Lack of sleep accelerates Alzheimer's brain damage: study



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When they were learning mice and people, researchers found at Washington University Medical School in St. Louis has a lack of sleep to increase tau levels of Alzheimer's disease, and the insomnia is a accelerated spread through the brain of toxic material. Groups of babies, who harm harm to brain damage and a fundamental step on the road to dementia.

To find out if there is a lack of sleep just to stop up tau levels, the researchers have a & # 39; Measuring tons in mice with normal and blocked sleeping, and found that tau levels in the sound around the brain cells were around twice a night, when the animals were more active and vigorous than through Day, when the mice was more frequent.By disturbing her & # 39; rest of the day-to-day mice, the daily tau levels cause duplication.

The same effect was seen in humans. The cerebrospinal energy obtained by researchers eighteen after a normal night of sleep and again after they were awakening all night and show that a night of ; Patient tau levels up 50%.

To produce capacity for stress or behavioral changes to & # 39; explaining changes in tau levels, the mice researchers created currently modified potentially awakening for hours by coping; putting them inappropriate. When the device is removed, the mice return to their & # 39; their normal cycling, signs of stress or desire to sleep more.

Using those mice, find the researchers that they are; stay awake for a long time that means tau levels are rising. Taken together, the conclusions say that tau is routinely distributed at times awakened with normal thinking and a & # 39; do, and then this discharge will be reduced through sleep, & # 39; let tau be abolished. Sleep deprivation will prevent its & # 39; This circle, which allows the tau to accumulate and enlarges the presumption of the protein; begin to collect in a casual connection.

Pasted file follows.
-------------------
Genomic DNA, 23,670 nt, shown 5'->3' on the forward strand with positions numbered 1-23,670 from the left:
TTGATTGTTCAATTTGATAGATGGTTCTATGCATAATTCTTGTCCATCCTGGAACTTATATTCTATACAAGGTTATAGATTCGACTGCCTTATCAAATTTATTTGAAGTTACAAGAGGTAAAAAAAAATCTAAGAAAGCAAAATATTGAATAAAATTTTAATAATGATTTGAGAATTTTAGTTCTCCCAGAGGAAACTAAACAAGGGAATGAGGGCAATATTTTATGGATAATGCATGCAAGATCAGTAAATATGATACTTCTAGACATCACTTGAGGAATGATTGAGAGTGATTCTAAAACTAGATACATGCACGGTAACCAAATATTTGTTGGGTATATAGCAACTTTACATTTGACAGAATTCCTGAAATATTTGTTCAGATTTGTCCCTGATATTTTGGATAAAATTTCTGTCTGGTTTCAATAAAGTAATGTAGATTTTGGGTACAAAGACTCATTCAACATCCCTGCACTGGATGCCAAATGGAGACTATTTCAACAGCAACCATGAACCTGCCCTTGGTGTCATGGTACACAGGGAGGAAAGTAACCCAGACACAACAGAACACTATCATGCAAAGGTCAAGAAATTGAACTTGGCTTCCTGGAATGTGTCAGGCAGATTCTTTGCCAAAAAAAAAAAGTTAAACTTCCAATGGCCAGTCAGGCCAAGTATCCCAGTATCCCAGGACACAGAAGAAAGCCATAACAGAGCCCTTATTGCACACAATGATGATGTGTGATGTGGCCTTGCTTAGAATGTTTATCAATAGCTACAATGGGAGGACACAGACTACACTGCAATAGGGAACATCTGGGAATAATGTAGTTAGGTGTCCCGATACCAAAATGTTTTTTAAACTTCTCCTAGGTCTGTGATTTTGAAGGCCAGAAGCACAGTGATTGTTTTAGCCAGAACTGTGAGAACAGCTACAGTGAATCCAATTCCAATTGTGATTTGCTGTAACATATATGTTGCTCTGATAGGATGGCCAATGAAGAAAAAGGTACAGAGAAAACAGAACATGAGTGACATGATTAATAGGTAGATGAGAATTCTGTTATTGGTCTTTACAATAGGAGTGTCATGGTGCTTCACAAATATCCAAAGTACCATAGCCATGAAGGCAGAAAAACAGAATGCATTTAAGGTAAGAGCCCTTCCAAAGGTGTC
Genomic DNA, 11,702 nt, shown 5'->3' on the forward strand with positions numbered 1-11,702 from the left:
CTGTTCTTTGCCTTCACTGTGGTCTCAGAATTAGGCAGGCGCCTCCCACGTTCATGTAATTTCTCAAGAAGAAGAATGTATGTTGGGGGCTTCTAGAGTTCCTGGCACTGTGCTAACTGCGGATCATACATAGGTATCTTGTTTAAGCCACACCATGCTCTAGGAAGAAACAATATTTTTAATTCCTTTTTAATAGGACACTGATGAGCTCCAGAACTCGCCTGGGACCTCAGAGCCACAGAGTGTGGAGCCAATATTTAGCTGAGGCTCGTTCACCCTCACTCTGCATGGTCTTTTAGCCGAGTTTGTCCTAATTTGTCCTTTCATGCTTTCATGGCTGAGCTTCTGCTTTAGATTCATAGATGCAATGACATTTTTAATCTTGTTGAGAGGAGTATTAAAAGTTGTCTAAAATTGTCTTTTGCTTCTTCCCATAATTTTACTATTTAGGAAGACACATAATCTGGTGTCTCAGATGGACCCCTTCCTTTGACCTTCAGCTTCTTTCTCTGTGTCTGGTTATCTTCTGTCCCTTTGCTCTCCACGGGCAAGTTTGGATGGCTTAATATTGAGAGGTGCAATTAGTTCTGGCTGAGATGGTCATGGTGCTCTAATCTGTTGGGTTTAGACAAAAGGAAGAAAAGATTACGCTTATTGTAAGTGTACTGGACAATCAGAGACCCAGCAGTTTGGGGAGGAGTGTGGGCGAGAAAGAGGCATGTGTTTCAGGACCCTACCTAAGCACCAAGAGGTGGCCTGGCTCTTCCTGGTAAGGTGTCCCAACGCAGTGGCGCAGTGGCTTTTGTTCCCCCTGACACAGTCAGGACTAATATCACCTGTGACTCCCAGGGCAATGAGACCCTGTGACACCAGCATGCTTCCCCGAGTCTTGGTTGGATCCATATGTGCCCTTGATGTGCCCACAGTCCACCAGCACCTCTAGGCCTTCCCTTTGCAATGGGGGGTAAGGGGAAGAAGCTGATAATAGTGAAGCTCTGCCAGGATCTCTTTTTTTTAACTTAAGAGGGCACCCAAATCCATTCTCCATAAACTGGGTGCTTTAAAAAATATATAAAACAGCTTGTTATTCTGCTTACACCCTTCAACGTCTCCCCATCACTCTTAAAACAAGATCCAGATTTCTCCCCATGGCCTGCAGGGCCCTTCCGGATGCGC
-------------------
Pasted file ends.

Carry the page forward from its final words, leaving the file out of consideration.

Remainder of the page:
In people with Alzheimer's disease, tau tangles tend to appear in parts of the brain that are important for memory, hippocampus and mental cortex, and then spread to other parts of the brain.

To investigate the effects of sleep on spreading nod spreads, researchers put the hippocampus of mice into small groups and then the animals would wake up a long time of day. Another group of mice was also arrested by tau entanglements, but were able to sleep when they wanted. After four weeks, the seabirds had a larger spread in sleeping mice that were in the wake of what they were doing; rest. In particular, new towels appear in the same areas of the brain that affect people with Alzheimer's.

The researchers also found that a breakthrough was spread more than a synuclein protein, in recognition of Parkinson's disease. People with Parkinson's disease often have a sleeping problem, like people with Alzheimer's.

"Something really sleeping is something we should all try to do," said the author, David Holtzman, professor and head of the University's Neurology Department. "We need time to get back from a day's problem. We still do not know if you need to sleep enough as people & # 39 ; getting older to protect Alzheimer's disease, but can not hurt, and this and other data suggest that they can help with delay and reduce down a disease process if it's started. "

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